THERE are striking similarities between patients who have severe mental illnesses and Washington state’s mental-health system. Both struggle to survive; both reject reality.
The similarities are apparent to me as the mother of a son with schizophrenia and as someone who has advocated for changes to mental health care for almost 50 years.
These parallels have become clear after learning about the shameful epidemic of boarding people with severe mental illnesses in hospital emergency rooms, many often strapped in restraints and injuring themselves trying to get free.
For people with mental illnesses, it appears that the internal force of a delusion seems too powerful, the threat too terrifying, the will too frail to grasp reality. Thus actions are often taken that result in irreversible harm to the self or others.
Most Read Stories
Likewise, the prevailing delusion that all people with mental illnesses can be appropriately treated in the community is too powerful to openly question or challenge, and the specter of institutionalization is too threatening.
Too many of the most severely ill end up in jail and prison; all too often it’s after doing irreversible harm to self or others.
Most disturbing, while inexcusable and permanent harm persists, there are no villains. No one is to blame. Not the victim of the illness, not his or her family and not those who provide needed services.
Almost without exception, my personal observation after nearly half a century is that everyone involved is knowledgeable, hardworking, intelligent and compassionate. Everyone wants to do good.
When jails and prisons are overcrowded by people with mental illness, the Department of Corrections pleads for “public safety.” And the Legislature responds; limited funds are shifted from some state hospital budgets to fund prisons and jails.
Currently, needed wards are being closed at Western State Hospital while funding is being sought to add more beds at Monroe and Walla Walla state prisons and boarding continues in community hospitals. Does this make sense?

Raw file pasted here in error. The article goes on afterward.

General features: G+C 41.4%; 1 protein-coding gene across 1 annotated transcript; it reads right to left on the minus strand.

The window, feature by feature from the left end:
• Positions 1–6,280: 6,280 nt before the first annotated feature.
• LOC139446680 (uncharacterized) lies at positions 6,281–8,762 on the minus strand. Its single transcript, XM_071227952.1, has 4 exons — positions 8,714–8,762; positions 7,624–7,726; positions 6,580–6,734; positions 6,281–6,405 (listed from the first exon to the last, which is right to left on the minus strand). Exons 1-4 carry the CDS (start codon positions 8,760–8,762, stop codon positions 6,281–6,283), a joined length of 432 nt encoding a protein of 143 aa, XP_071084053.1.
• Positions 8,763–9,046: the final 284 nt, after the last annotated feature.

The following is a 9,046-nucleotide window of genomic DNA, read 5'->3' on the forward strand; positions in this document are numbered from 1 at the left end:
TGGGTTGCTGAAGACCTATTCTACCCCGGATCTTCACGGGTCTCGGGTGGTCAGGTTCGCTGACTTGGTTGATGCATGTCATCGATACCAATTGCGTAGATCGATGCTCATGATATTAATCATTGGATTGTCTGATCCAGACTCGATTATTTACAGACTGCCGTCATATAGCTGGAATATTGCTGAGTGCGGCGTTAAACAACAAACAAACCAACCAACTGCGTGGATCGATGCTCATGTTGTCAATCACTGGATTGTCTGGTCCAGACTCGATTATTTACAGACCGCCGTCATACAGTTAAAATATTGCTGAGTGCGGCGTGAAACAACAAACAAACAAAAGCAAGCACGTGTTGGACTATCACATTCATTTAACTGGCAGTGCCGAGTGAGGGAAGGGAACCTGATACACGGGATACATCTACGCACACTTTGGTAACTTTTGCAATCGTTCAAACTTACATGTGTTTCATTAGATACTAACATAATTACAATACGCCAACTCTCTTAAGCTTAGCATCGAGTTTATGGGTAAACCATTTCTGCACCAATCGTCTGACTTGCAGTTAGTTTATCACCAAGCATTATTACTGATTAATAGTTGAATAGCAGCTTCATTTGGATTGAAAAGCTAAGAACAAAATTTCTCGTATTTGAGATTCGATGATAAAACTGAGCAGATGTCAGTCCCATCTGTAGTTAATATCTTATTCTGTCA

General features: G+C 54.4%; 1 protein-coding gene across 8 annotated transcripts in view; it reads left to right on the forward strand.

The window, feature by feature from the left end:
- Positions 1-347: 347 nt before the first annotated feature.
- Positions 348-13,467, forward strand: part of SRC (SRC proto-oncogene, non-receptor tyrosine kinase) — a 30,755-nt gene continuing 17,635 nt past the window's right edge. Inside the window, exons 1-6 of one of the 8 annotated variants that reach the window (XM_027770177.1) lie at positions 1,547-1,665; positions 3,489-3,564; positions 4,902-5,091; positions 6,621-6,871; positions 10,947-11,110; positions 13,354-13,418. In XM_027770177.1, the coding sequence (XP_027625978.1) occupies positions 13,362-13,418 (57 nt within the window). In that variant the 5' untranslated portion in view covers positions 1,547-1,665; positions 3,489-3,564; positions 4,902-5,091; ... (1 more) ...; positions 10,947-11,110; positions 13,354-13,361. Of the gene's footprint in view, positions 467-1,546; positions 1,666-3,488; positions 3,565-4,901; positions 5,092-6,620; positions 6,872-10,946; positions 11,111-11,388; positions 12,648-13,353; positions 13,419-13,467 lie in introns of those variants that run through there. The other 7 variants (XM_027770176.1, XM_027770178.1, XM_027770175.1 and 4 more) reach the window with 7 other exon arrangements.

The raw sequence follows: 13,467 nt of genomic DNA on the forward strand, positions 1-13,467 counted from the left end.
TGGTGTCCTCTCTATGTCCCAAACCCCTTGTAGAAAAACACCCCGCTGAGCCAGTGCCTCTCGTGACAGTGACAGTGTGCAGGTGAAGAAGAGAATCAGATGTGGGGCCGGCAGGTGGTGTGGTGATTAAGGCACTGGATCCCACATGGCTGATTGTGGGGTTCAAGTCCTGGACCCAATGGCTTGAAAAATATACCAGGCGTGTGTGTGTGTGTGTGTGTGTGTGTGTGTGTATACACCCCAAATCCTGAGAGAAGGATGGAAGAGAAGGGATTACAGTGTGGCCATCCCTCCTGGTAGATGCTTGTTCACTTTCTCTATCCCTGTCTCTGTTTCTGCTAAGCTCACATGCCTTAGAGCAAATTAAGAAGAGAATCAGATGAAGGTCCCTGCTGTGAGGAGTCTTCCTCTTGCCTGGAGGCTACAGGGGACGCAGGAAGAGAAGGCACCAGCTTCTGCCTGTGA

Future historians will say, “For shame, America, for shame. Is this a nation that spends more money on mental illness than any other industrialized country, yet straps patients down in emergency rooms for days, and routinely sends them to prison rather than care for them in hospitals?” Why? Because reality is denied.
Similar to other illnesses, mental illness spans a wide range of symptoms. Many individuals with mental illnesses can and should be provided support and treatment in local communities and local hospitals. However, it is time for everyone involved to re-examine their biases. More patients need treatment at a state mental hospital.
Why do most community providers perpetuate the myth that state psychiatric hospitals are like those of 75 to 100 years ago? They aren’t. And, statistically, patients receive no more one-on-one care and no more visitors at local community hospitals than they do at Western State Hospital.
A weekend, a two-week stay or even a month is not enough time for a person with major paranoia or other possibly harmful delusions to get stabilized on the right medication or to gain sufficient insight to live peaceably outside of a structured treatment program.
And there is yet another incentive seldom mentioned, but equally harmful. The incentive to keep “good customers” forever. The current system fails not only those who are most ill, it also fails those most able to move on and become productive members of our community.
It is time to stop bad-mouthing state hospitals. It is time for the Legislature to fund skill building and job incentives so fewer individuals need to remain dependent upon perpetual support.
It is time for regional support networks and community providers to give up their fantasies and acknowledge the need for state hospitals. Most important, it is time for citizens to demand the reversal not only of boarding persons in emergency rooms, but of the criminalization of persons with major mental illnesses.
It is time for everyone to face reality.
Eleanor Owen co-founded the Greater Seattle, Washington state and National alliances on Mental Illness.